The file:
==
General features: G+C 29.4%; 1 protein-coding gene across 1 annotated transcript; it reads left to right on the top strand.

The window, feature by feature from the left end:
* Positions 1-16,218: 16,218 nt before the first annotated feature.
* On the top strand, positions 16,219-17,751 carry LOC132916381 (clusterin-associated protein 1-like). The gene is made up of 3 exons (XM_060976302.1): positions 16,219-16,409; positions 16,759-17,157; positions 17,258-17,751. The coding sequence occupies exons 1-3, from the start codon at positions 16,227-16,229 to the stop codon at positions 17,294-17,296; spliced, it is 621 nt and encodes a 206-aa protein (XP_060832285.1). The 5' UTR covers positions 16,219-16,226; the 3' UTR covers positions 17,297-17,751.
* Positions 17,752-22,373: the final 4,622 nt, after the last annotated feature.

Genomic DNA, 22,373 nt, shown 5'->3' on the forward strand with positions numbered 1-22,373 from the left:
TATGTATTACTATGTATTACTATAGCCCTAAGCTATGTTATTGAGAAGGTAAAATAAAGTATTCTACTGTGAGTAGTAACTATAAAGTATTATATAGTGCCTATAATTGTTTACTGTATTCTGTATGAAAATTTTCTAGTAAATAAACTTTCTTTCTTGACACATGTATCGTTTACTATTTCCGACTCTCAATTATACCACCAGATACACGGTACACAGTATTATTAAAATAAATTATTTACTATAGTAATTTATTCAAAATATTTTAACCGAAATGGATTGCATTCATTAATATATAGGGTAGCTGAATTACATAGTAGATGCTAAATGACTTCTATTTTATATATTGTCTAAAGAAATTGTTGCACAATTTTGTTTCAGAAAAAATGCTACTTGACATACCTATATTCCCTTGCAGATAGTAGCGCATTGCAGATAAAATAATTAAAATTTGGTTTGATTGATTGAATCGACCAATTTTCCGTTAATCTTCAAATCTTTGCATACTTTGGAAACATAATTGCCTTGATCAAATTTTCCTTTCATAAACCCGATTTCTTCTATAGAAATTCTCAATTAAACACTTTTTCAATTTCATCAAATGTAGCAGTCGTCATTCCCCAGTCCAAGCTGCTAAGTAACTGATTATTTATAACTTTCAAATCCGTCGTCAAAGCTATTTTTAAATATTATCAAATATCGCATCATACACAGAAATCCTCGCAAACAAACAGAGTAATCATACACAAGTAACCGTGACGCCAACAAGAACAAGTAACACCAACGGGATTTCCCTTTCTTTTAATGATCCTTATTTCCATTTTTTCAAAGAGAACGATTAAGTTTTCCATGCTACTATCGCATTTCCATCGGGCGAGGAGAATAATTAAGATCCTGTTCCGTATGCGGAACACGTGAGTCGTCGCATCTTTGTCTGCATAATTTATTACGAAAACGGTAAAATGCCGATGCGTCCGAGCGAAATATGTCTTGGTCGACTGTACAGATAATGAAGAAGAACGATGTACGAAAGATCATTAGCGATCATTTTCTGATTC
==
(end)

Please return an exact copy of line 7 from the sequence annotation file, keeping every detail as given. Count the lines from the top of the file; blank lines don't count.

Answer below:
TATGTATTACTATGTATTACTATAGCCCTAAGCTATGTTATTGAGAAGGTAAAATAAAGTATTCTACTGTGAGTAGTAACTATAAAGTATTATATAGTGCCTATAATTGTTTACTGTATTCTGTATGAAAATTTTCTAGTAAATAAACTTTCTTTCTTGACACATGTATCGTTTACTATTTCCGACTCTCAATTATACCACCAGATACACGGTACACAGTATTATTAAAATAAATTATTTACTATAGTAATTTATTCAAAATATTTTAACCGAAATGGATTGCATTCATTAATATATAGGGTAGCTGAATTACATAGTAGATGCTAAATGACTTCTATTTTATATATTGTCTAAAGAAATTGTTGCACAATTTTGTTTCAGAAAAAATGCTACTTGACATACCTATATTCCCTTGCAGATAGTAGCGCATTGCAGATAAAATAATTAAAATTTGGTTTGATTGATTGAATCGACCAATTTTCCGTTAATCTTCAAATCTTTGCATACTTTGGAAACATAATTGCCTTGATCAAATTTTCCTTTCATAAACCCGATTTCTTCTATAGAAATTCTCAATTAAACACTTTTTCAATTTCATCAAATGTAGCAGTCGTCATTCCCCAGTCCAAGCTGCTAAGTAACTGATTATTTATAACTTTCAAATCCGTCGTCAAAGCTATTTTTAAATATTATCAAATATCGCATCATACACAGAAATCCTCGCAAACAAACAGAGTAATCATACACAAGTAACCGTGACGCCAACAAGAACAAGTAACACCAACGGGATTTCCCTTTCTTTTAATGATCCTTATTTCCATTTTTTCAAAGAGAACGATTAAGTTTTCCATGCTACTATCGCATTTCCATCGGGCGAGGAGAATAATTAAGATCCTGTTCCGTATGCGGAACACGTGAGTCGTCGCATCTTTGTCTGCATAATTTATTACGAAAACGGTAAAATGCCGATGCGTCCGAGCGAAATATGTCTTGGTCGACTGTACAGATAATGAAGAAGAACGATGTACGAAAGATCATTAGCGATCATTTTCTGATTC